Vancouver, October 21, 2022 – Friday night at 6 pm on the dot, the doors opened to the second last Oktoberfest celebration in the current Vancouver Alpen Club Building. It was a bittersweet feeling seeing the familiar restaurant tables, chairs and dividers of the former Deutsches Haus Retaurant gone, although they were replaced with tables and benches that were more suited to an Oktoberfest. It was the same, yet so different, especially knowing that the new restaurant is not scheduled for completion until 2025.
The kitchen was closed, but the bar was open. Food was provided by a food truck outside, but the beer was plenty and stocked for two days of heavy celebrations. The staff were all dressed in typical Bavarian Dirndl or Lederhosen and were kept busy replenishing drinks all night long. We started our evening with a delicious Schnitzel, knowing this might be the last time we would be indulging in this in Vancouver City for at least 2-3 years.
We were seated at Table #8, which had perfect accessibility to the bar and to the dance floor in the Jägerstube.
The band was called “Hans and Franz” and had 3 people playing. Drums, accordian and guitars, as well as the occasionally trumpets, saxophone and alpen horn. Every so often, they would play the most famous “Ein Prosit, ein Prosit Der Gemütlichkeit X2 and then yelled OANS! ZWOA! DREI! G’SUFFA! Followed by “Zicke zacke zicke zacke Hoi Hoi Hoi! Zicke (zicke) Zacke (zacke) Zicke zacke, zicke zacke Hoi Hoi Hoi.
The organizers of the Oktoberfest ’22 were Lorenzo and Alena. President of the Board also showed up and had dinner with Andy Köchl from the Austria Vancouver Club in Richmond, BC.
Some people brought their best to the event, decked out in Lederhosen (leather pants) and dirndl (traditional German/Austrian dresses). We also were fortunate to see the Alpenplattlers (middle photo) perform for us.
The first game was the beer holding contest. Pick a full mug of beer (in this case water) and see who can hold it horizontally with a straight arm as long as possible. LOL. This skill might come in handy when you are trying to make it through all the “Zicke zacke” songs.
Then five men were chosen to learn the Schuhplattler moves on the spot, while five ladies participated in the twirling contest. You might be happy to know that I won second place in the twirling. It was all in good fun.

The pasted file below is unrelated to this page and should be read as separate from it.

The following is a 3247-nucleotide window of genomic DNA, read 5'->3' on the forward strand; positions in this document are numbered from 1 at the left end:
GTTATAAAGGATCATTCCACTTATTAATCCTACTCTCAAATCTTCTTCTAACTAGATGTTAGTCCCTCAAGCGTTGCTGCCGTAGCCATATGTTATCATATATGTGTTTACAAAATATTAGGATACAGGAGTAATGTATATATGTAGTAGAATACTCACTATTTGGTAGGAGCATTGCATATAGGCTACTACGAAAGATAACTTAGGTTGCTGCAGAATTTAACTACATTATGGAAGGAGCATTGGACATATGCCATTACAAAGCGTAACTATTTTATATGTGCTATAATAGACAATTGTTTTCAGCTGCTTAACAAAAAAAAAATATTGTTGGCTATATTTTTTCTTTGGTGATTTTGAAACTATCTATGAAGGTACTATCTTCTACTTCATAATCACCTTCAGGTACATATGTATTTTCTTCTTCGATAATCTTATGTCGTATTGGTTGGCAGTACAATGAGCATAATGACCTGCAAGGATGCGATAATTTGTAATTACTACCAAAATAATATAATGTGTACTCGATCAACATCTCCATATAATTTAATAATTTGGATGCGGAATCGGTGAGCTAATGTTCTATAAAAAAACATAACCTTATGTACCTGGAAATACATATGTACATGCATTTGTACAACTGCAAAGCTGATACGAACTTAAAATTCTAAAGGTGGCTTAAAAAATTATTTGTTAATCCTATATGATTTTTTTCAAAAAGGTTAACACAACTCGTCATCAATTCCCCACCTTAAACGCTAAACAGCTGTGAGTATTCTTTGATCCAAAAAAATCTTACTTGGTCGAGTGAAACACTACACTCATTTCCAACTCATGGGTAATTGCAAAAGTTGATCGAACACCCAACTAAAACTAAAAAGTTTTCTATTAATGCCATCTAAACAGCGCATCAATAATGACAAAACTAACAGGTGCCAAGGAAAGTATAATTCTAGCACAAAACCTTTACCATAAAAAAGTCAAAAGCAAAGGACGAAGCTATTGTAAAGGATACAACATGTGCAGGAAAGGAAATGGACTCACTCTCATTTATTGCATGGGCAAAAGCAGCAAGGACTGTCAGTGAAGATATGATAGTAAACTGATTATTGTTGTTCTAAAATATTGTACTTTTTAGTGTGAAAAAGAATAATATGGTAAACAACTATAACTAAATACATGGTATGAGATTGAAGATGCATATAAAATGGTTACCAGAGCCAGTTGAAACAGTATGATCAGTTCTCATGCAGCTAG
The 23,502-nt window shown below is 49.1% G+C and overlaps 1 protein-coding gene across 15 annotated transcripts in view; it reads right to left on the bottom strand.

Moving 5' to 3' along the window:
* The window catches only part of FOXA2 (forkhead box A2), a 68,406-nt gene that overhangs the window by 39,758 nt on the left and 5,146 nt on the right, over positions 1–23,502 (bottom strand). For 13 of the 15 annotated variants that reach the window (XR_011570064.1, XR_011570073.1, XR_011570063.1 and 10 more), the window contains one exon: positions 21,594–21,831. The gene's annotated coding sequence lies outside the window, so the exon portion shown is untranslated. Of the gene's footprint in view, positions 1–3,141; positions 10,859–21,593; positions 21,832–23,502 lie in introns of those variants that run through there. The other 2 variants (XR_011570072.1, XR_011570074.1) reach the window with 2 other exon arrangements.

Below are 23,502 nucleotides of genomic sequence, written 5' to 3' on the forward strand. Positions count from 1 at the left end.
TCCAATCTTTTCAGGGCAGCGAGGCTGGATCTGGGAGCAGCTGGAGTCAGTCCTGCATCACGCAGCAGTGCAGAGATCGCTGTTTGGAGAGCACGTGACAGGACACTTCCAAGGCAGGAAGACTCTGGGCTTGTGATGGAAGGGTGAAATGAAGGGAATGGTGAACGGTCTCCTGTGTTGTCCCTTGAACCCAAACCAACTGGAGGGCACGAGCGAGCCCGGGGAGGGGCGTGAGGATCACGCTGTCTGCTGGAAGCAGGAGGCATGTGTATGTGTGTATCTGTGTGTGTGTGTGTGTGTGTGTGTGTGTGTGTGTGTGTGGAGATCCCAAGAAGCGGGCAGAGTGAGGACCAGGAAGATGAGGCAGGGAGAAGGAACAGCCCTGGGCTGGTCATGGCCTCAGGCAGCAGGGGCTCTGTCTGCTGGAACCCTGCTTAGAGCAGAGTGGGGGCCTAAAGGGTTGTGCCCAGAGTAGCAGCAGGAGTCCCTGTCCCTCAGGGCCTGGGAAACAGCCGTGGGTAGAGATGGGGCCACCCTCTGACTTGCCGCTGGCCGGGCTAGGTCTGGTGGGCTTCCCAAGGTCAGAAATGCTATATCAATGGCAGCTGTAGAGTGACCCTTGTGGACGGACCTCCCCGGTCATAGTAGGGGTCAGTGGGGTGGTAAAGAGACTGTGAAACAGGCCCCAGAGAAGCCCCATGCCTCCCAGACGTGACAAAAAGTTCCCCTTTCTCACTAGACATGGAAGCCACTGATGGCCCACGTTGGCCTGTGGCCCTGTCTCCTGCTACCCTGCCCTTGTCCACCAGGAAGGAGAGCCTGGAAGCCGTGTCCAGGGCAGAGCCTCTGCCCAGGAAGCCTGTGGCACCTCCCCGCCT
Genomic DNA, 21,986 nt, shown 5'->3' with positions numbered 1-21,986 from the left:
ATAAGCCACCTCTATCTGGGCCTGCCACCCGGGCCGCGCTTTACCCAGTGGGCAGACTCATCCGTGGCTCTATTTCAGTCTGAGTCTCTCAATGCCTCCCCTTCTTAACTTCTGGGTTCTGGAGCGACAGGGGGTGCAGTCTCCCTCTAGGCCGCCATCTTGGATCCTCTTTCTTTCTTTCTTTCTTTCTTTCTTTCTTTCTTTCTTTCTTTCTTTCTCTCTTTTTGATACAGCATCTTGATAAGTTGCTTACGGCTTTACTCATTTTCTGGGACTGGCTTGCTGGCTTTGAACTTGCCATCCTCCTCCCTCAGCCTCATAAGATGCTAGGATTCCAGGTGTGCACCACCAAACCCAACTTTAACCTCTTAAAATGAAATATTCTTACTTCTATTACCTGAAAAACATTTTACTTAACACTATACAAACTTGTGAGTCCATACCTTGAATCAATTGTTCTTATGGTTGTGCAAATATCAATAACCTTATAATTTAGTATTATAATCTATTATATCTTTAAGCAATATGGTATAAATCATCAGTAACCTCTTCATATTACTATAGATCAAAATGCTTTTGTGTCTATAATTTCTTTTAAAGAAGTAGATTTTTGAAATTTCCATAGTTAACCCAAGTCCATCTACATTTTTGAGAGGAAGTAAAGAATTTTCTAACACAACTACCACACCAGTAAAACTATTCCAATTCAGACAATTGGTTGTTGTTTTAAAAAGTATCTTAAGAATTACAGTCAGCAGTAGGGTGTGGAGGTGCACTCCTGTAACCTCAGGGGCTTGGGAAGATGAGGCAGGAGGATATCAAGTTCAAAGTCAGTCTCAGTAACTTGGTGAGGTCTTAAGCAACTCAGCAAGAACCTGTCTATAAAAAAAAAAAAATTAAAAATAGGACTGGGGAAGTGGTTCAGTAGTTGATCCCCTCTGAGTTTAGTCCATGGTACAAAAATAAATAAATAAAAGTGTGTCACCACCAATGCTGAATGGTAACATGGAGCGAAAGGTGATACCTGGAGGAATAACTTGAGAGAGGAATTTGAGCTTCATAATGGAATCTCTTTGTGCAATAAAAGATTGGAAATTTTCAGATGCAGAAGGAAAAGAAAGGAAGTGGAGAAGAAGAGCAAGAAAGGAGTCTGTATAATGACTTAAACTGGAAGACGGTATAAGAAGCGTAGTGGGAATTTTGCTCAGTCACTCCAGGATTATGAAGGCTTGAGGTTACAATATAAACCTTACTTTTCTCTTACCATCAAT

The Alpenplattlers performed a few hits. In one of them, two men “fought” over a dirndl clad lady and while they were busy fighting a third one took her to the dance floor.
Over the centuries, the form gradually evolved as farmers, hunters, and woodsmen practiced it in the isolated towns and villages of the Bavarian and Tyrolean Alps. Sometimes it was performed as a partner dance, with couples doing a Ländler and then splitting up so the girls could twirl in their colourful dirndls as the boys showed off their platteln. At other times it was just the boys onstage, arranged in a circle, a square or a line, plattling wildly for the audience.
Early Schuhplattlers often highlighted the towns where they were invented or imitated the various professions of the performers, such as the Mühlradl (miller’s dance), the Holzhacker (wood cutter), and the Glockenplattler (bell dance). The music was generally in three-quarter time, like the Ländler, and was performed on the zither or the guitar, and by 1830s, the accordion or concertina.
Here are the last few glimpses. A good time was had by all. Let me know if you were there and if so, how did you enjoy it?
If you could please help support the Vancouver Alpen Club Society during the redevelopment, all donations and or sponsorships would be greatly appreciated, if interested please contact firstname.lastname@example.org for more information.
We want to bring Oktoberfest back to life in 2025 in a fantastic venue that is supported by the local German Community in British Columbia.
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